We know that Indigenous businesses hire out of one hundred they have to have 70 of them who are Indigenous. So that's employment opportunities that will happen.

Then you look at how we play the role in the Northern Ausatrlaia development. If you're going to win the battle in education, the big battle is about getting the kids to school, so it's about working with parents, working with communities for that to happen.

"The big battle is about getting the kids to school, so it's about working with parents, working with communities for that to happen"

Then of course that's also working with state and territory governments in regard to the education that Indigenous people need in regard to their language, their culture, the maths and sciences and the English course we have to have if you're going to compete competitive in the global market place. [They are] a number of those types of issues that we've been moving forward on.

Natalie Ahmat: How will the council work with peak Indigenous bodies like National Congress, NACCHO and NATSILS?

Warren Mundine: Well I've always encouraged that we as a council and individual do work with these councils. I'm a member of Congress of Australia's First Peoples and I do praise the work of Kirstie Parker.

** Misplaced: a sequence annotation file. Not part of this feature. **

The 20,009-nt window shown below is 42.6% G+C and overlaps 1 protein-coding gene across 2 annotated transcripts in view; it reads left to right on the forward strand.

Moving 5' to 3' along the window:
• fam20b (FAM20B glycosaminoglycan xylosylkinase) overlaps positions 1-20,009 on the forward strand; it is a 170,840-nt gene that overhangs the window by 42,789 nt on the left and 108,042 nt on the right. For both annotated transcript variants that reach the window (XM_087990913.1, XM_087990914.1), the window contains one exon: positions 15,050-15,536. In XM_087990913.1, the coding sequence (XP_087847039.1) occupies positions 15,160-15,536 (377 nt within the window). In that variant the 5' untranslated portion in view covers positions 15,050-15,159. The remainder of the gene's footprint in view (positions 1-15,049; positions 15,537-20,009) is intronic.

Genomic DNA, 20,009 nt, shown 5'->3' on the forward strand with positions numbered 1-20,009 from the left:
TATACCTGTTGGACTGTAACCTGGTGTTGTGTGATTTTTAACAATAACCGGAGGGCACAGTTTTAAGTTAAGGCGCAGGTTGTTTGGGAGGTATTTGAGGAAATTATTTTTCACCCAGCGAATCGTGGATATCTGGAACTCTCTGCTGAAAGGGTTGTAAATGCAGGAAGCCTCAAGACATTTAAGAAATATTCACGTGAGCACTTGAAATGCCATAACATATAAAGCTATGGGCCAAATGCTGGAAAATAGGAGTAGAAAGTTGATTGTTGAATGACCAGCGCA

And I encourage those conversations to continue. But they're only one many other organisations, you know NAACHO...and I've always encouraged the prime minister and also ministers to work with those Indigenous groups.

One thing we're looking at in the recognition campaign is how do we get the prime minister how do we get the convetion groups out there  working on recigiontion to have those conversations with community groups and community leadership.

Malcolm Turnbull secures the Indigenous Advisory Council's future

 

Myles Morgan: From future unknown, to forward planning.

With a new prime minister, the future of the Indigenous Adivsory Council wasn't guaranteed. Now, a call from Malcolm Turnbull has confirmed its future, and plans are in place for a full meeting with the prime minister next month.

There are 11 advisers on the council: Indigenous and non-Indigenous.

They range from successful businessman and chair Warren Mundine to senior Yolngu leader Djambawa Marawili, Cricket Australia's next chairman David Peever and University of Western Sydney Chancellor Peter Shergold.

Of course, the twelfth member is the Prime Minister himself.

It was Tony Abbott who created the council when he first came to Government in 2013. It's sometimes incorrectly assumed the Council is representing Indigenous people.

It isn't. It was created to advise.

But, there is the perception it's a representative because Tony Abbott mostly ignored other peak bodies during his time as Prime Minister.

The council's brief is broad: Get the best education for First Nations kids, improve employment, land ownership, reconciliation, empowerment and preserve culture.

But, new prime minister, new priorities.

Malcolm Turnbull: Our values are free enterprise, of individual initiative, of freedom. This is what you need to be a successful, agile economy in 2015.